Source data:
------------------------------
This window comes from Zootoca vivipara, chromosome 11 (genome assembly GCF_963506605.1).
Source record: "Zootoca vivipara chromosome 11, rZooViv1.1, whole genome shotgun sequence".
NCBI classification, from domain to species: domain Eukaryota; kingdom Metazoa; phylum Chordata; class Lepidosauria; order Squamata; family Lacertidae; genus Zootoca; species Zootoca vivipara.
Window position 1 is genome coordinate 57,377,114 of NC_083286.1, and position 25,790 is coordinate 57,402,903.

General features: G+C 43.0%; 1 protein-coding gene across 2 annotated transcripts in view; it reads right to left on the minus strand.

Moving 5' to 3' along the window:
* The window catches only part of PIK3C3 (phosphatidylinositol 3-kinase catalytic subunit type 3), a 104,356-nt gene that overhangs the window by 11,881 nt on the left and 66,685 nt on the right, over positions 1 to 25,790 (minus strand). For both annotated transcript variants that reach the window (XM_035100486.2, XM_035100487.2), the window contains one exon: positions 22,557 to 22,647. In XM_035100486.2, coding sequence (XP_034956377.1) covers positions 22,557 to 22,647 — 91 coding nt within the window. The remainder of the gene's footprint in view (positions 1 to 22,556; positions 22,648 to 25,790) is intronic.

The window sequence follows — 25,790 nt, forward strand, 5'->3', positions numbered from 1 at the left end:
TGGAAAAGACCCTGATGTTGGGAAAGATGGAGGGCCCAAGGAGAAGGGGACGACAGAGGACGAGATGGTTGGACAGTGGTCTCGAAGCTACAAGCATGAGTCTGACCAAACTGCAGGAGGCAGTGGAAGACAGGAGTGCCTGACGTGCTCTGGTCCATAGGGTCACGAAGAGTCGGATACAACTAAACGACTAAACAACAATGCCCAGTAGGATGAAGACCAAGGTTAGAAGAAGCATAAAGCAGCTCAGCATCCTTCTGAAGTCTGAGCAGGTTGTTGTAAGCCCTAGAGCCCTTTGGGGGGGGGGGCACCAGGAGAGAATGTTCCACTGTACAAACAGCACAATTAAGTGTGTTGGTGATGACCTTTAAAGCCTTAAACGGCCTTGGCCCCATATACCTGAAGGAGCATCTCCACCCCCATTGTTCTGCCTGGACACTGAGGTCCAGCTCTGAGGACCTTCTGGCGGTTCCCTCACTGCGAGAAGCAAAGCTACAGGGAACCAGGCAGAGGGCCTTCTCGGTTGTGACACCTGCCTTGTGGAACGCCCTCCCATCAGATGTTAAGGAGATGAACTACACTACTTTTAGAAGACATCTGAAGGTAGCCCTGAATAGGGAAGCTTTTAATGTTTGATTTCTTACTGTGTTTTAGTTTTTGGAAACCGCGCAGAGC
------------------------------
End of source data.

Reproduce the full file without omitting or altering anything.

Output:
This window comes from Zootoca vivipara, chromosome 11 (genome assembly GCF_963506605.1).
Source record: "Zootoca vivipara chromosome 11, rZooViv1.1, whole genome shotgun sequence".
NCBI classification, from domain to species: domain Eukaryota; kingdom Metazoa; phylum Chordata; class Lepidosauria; order Squamata; family Lacertidae; genus Zootoca; species Zootoca vivipara.
Window position 1 is genome coordinate 57,377,114 of NC_083286.1, and position 25,790 is coordinate 57,402,903.

General features: G+C 43.0%; 1 protein-coding gene across 2 annotated transcripts in view; it reads right to left on the minus strand.

Moving 5' to 3' along the window:
* The window catches only part of PIK3C3 (phosphatidylinositol 3-kinase catalytic subunit type 3), a 104,356-nt gene that overhangs the window by 11,881 nt on the left and 66,685 nt on the right, over positions 1 to 25,790 (minus strand). For both annotated transcript variants that reach the window (XM_035100486.2, XM_035100487.2), the window contains one exon: positions 22,557 to 22,647. In XM_035100486.2, coding sequence (XP_034956377.1) covers positions 22,557 to 22,647 — 91 coding nt within the window. The remainder of the gene's footprint in view (positions 1 to 22,556; positions 22,648 to 25,790) is intronic.

The window sequence follows — 25,790 nt, forward strand, 5'->3', positions numbered from 1 at the left end:
TGGAAAAGACCCTGATGTTGGGAAAGATGGAGGGCCCAAGGAGAAGGGGACGACAGAGGACGAGATGGTTGGACAGTGGTCTCGAAGCTACAAGCATGAGTCTGACCAAACTGCAGGAGGCAGTGGAAGACAGGAGTGCCTGACGTGCTCTGGTCCATAGGGTCACGAAGAGTCGGATACAACTAAACGACTAAACAACAATGCCCAGTAGGATGAAGACCAAGGTTAGAAGAAGCATAAAGCAGCTCAGCATCCTTCTGAAGTCTGAGCAGGTTGTTGTAAGCCCTAGAGCCCTTTGGGGGGGGGGGCACCAGGAGAGAATGTTCCACTGTACAAACAGCACAATTAAGTGTGTTGGTGATGACCTTTAAAGCCTTAAACGGCCTTGGCCCCATATACCTGAAGGAGCATCTCCACCCCCATTGTTCTGCCTGGACACTGAGGTCCAGCTCTGAGGACCTTCTGGCGGTTCCCTCACTGCGAGAAGCAAAGCTACAGGGAACCAGGCAGAGGGCCTTCTCGGTTGTGACACCTGCCTTGTGGAACGCCCTCCCATCAGATGTTAAGGAGATGAACTACACTACTTTTAGAAGACATCTGAAGGTAGCCCTGAATAGGGAAGCTTTTAATGTTTGATTTCTTACTGTGTTTTAGTTTTTGGAAACCGCGCAGAGC